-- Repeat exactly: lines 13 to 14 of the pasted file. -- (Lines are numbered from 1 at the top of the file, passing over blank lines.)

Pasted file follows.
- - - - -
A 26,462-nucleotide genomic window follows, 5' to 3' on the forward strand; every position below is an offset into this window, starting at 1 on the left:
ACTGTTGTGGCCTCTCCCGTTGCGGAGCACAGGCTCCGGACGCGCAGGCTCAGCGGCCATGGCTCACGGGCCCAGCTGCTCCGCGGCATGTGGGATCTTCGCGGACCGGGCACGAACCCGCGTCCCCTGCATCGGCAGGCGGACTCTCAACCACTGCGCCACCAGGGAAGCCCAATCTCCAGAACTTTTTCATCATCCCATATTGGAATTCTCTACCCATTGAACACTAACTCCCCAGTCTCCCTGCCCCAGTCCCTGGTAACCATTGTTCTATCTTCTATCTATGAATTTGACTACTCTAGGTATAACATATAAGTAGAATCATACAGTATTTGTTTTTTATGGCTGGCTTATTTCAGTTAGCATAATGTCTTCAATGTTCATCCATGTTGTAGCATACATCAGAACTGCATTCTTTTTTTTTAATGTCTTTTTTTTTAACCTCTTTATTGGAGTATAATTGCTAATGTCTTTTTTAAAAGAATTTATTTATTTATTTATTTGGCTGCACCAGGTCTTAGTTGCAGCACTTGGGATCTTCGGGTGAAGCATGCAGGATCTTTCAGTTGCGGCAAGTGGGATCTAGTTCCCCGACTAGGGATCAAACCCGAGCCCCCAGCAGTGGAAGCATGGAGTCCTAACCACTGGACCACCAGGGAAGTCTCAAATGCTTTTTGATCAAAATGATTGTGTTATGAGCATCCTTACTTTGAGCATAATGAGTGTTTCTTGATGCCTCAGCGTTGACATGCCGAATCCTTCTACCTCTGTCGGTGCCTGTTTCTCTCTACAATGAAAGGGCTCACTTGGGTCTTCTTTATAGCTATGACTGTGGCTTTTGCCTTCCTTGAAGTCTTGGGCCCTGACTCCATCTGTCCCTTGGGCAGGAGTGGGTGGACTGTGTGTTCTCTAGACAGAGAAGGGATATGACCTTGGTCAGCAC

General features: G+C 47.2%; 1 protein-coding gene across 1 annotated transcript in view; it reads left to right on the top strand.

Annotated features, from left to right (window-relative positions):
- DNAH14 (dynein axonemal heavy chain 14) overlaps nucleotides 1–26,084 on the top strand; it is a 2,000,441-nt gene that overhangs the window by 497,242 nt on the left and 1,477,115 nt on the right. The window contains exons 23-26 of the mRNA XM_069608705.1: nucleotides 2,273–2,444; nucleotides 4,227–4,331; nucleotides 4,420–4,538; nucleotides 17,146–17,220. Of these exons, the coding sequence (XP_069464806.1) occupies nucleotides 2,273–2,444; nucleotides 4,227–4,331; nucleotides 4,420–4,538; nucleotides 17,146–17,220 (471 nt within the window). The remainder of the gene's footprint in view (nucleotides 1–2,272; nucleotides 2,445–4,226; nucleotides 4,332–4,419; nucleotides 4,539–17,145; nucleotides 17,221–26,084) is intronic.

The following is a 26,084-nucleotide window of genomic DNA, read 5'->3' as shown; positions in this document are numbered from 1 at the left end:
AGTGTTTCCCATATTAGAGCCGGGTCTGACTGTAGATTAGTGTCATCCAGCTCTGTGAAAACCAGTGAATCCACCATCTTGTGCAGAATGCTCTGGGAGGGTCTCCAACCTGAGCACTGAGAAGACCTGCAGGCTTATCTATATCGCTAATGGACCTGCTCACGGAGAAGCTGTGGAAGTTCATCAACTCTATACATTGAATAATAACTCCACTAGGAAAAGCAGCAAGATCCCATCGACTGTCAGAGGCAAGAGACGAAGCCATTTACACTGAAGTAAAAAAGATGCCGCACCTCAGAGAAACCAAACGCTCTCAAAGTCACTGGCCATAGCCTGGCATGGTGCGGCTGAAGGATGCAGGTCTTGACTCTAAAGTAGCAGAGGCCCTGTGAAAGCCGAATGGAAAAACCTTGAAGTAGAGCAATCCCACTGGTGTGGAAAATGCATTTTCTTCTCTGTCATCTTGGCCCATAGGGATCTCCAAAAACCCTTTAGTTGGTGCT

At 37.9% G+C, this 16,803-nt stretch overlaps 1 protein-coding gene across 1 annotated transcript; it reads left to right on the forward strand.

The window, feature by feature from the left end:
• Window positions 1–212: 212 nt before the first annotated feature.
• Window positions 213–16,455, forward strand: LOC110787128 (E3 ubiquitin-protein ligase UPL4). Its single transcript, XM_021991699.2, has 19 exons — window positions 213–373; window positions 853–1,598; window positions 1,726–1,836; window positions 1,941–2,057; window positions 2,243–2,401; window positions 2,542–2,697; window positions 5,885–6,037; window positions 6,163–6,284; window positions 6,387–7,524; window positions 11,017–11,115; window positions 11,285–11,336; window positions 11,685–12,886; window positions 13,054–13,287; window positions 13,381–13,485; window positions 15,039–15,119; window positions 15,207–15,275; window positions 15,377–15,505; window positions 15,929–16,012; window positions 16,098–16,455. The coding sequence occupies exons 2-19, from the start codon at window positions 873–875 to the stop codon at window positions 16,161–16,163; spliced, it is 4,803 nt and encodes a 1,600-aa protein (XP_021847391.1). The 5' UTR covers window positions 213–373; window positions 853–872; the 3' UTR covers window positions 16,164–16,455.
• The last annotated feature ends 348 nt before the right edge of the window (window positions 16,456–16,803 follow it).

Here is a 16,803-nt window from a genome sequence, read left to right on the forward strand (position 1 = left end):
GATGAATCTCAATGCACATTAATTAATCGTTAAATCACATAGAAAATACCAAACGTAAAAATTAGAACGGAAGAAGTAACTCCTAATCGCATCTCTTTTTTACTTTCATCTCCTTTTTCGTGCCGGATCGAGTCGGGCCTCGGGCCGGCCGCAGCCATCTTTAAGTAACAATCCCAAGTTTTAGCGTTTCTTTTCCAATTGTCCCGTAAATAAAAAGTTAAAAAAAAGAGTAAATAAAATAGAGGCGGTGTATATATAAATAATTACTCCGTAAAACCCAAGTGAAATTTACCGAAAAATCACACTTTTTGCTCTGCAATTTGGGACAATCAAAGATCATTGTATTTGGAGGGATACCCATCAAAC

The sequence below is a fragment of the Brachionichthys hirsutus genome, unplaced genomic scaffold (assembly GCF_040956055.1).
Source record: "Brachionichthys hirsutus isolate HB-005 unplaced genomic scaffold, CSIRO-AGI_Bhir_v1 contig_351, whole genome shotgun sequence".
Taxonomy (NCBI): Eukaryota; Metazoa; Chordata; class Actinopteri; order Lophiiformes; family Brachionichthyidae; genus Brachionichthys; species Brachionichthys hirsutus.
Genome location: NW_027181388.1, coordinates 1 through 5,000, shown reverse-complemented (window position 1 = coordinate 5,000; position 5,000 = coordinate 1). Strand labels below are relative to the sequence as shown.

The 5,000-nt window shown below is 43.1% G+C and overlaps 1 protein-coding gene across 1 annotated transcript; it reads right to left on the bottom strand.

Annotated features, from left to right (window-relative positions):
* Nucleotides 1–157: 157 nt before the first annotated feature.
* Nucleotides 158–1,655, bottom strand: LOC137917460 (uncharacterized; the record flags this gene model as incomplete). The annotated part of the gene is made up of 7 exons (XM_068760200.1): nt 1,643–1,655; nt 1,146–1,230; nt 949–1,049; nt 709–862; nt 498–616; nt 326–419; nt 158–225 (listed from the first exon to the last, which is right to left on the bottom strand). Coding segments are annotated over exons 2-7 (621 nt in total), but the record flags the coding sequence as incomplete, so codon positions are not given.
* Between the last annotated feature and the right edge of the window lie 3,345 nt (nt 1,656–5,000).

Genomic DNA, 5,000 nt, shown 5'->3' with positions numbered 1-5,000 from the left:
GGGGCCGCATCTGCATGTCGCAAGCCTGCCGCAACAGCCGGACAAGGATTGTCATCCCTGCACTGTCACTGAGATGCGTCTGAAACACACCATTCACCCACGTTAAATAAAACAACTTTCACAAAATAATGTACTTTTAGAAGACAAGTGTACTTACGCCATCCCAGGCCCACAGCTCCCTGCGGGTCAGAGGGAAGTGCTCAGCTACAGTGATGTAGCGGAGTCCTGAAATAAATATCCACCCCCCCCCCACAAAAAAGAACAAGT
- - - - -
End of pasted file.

Here is a 16,803-nt window from a genome sequence, read left to right on the forward strand (position 1 = left end):
GATGAATCTCAATGCACATTAATTAATCGTTAAATCACATAGAAAATACCAAACGTAAAAATTAGAACGGAAGAAGTAACTCCTAATCGCATCTCTTTTTTACTTTCATCTCCTTTTTCGTGCCGGATCGAGTCGGGCCTCGGGCCGGCCGCAGCCATCTTTAAGTAACAATCCCAAGTTTTAGCGTTTCTTTTCCAATTGTCCCGTAAATAAAAAGTTAAAAAAAAGAGTAAATAAAATAGAGGCGGTGTATATATAAATAATTACTCCGTAAAACCCAAGTGAAATTTACCGAAAAATCACACTTTTTGCTCTGCAATTTGGGACAATCAAAGATCATTGTATTTGGAGGGATACCCATCAAAC